The genotypes obtained from Gene-Stock Collection of Nazilli Cotton Research Institute were characterized by clustering analysis for fiber properties. Hierarchical clustering was carried out using UPGMA (Unweighted Paired Group Method using Arithmetic Averages) for fiber length, fiber fineness and fiber strength and 10 groups were defined. Cluster B and cluster I contain 5 and 3 genotypes with having considerable values for fiber length and fiber fineness. The cluster B contains Askabat 100, Sealand 542, Giza 45, Delcerro and Ege 69 which had long stable and finest fiber characteristics. Cluster I were Giza 75, Giza 70 and ED 110. Also, it could be defined that Cluster B and I were late maturity and low lint percentage. The choosing of parents from these clusters may be a problem in terms of earliness and lint percentage for long stable cotton breeding.
PDF Abstract XML References Citation
How to cite this article
Genetic variability is required to achieve genetic gains in a breeding program. Estimation of genetic variability among genotypes can be based on qualitative and quantitative traits (Spagnoletti-Zeuli and Qualset, 1987; Souza and Sorrells, 1991; Van Beuningen and Busch, 1997). Also, Esbroeck and Bowman (1998) revealed that breeders rely on genetic variation between parents to create unique gene combinations necessary for new superior cultivars. In cotton breeding, pedigree breeding schemes are followed by most private and public breeders. The number one factor in choosing parents continues to be yield; stability is the number two factor. The majority of parental material for private breeders is from lines developed in-house, while public breeders use a more balanced source of in-house material, commercial cultivars and other public germplasm (Bowman, 2000). The success of the breeding program is largely depended on true selection of parents. Selection of parents for quantitative traits is not as easy as qualitative one and high performing parents may not produce good segregates (Barut et al., 2000).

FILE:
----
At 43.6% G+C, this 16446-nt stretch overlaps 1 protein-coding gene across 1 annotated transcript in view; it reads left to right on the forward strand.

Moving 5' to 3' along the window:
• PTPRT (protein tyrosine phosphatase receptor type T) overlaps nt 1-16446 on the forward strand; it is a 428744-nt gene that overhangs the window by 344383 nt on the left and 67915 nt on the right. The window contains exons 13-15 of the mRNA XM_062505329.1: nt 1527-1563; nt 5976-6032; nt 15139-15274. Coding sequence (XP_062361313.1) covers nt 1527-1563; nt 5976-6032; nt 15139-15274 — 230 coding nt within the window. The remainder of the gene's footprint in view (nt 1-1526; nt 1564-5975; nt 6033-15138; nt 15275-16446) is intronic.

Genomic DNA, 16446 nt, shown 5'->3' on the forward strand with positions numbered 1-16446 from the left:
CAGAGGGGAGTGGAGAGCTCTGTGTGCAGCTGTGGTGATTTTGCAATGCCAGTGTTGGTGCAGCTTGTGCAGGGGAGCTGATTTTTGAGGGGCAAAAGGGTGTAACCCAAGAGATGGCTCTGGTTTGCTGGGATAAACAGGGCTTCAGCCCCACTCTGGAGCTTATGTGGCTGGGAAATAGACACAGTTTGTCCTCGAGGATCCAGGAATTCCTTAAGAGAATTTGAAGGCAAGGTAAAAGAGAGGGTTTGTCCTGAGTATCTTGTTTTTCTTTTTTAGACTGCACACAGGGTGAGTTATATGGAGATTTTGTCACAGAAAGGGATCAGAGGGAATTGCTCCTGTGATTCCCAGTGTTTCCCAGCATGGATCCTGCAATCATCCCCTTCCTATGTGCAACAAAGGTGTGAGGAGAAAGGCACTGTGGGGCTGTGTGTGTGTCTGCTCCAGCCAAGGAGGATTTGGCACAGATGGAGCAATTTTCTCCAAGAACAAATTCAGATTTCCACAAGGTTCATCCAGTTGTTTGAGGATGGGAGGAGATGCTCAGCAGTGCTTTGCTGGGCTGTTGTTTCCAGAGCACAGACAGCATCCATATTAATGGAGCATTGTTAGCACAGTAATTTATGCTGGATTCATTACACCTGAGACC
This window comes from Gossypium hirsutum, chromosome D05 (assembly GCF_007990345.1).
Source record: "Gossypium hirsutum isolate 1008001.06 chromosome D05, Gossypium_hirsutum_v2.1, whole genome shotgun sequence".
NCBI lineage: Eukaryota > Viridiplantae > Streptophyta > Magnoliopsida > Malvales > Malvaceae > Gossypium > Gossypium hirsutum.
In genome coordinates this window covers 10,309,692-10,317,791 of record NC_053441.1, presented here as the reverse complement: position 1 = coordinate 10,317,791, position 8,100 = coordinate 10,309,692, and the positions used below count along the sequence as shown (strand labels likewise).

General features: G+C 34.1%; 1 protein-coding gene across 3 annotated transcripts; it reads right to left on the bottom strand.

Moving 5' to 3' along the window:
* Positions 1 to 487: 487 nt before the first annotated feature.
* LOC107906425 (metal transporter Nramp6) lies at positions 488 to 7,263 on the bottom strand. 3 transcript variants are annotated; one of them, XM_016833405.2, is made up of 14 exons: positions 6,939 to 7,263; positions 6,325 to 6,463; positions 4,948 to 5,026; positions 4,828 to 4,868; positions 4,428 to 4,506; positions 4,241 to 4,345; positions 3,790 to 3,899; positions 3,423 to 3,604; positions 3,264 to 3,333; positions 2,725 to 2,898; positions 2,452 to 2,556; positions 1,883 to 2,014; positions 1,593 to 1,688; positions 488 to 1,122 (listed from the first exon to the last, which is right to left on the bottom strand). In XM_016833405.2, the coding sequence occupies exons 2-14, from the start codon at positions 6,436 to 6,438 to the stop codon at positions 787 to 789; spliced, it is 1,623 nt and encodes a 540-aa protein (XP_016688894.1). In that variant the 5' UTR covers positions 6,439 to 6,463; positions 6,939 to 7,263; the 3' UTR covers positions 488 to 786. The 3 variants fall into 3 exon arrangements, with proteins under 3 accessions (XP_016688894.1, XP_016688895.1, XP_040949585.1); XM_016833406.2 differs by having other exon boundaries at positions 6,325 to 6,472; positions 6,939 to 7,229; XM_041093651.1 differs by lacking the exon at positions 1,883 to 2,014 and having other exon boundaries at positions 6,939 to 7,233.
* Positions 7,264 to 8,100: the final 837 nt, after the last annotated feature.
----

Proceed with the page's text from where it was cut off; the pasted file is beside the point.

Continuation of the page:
Extensive use of closely-related cultivars by producers could result in vulnerability is widely recognized, however, there are conflicting views concerning the importance of genetically-distant parents to cultivar improvement. According to quantitative genetic theory, the probability of producing unique genotypes increases in proportion to the number of genes for which parents differ (genetic distance). However, past success in developing high-yielding cultivars from the mating of closely-related parents has lead some to question the importance of genetically-diverse parents to crop improvement.
Numerous mating schemes are used to develop breeding populations. Linextester and partial dialele matings can be used to identify parents with high general combining ability for use in future crosses. These parents are obtained from Gene-Stock Collection of Nazilli Cotton Research Institute. A catalogue of material in the collection, including selected seed and fiber properties of many accessions, is available (Cagırgan and Barut, 2000). This material are re-grown during 3-4 growing seasons and sent to Turkey cotton breeders.
The objective of this study was to examined the cotton germplasm for especially long stable cotton breeding in Nazilli Cotton Research Institute.
MATERIALS AND METHODS
This study was conducted at Nazilli Cotton Research Institute (latitude; 37°44-37°-49 N and longitude; 27°44-27°50 E). Eighty-one cotton genotypes of genetic stocks (Gossypium hirsutum L. and Gossypium barbadanse L.) were used as a material (Table 1). The plots were 12 m length and consisted of one each row. The planting norm was 0.7x0.2 m, the density was 71420 plant ha-1. Conventional growing practices were applied though growing season for Aegean Region of Turkey.
|Table 1:||Eighty-one cotton genotypes of genetic stocks (G. hirsutum L. and G. barbadanse L.)|
Genotypes in genetic stocks were evaluated from the point of plant height (PH;cm), first picking percentage (FPP; %), Number of Days Boll Opening (NDBO; day), Boll Opening Degree Days (BODD), Boll Weight (BW; g), seed index (SI; g) and lint percentage (LP; %), fiber length (mm), fiber fineness (mic) and fiber strength (g/tex). Hierarchical clustering was carried out using UPGMA (Unweighted Paired Group Method using Arithmetic Averages) for fiber length, fiber fineness and fiber strength which was recommended when the different size of groups and number of characters were used (Rincon et al., 1996).
RESULTS AND DISCUSSION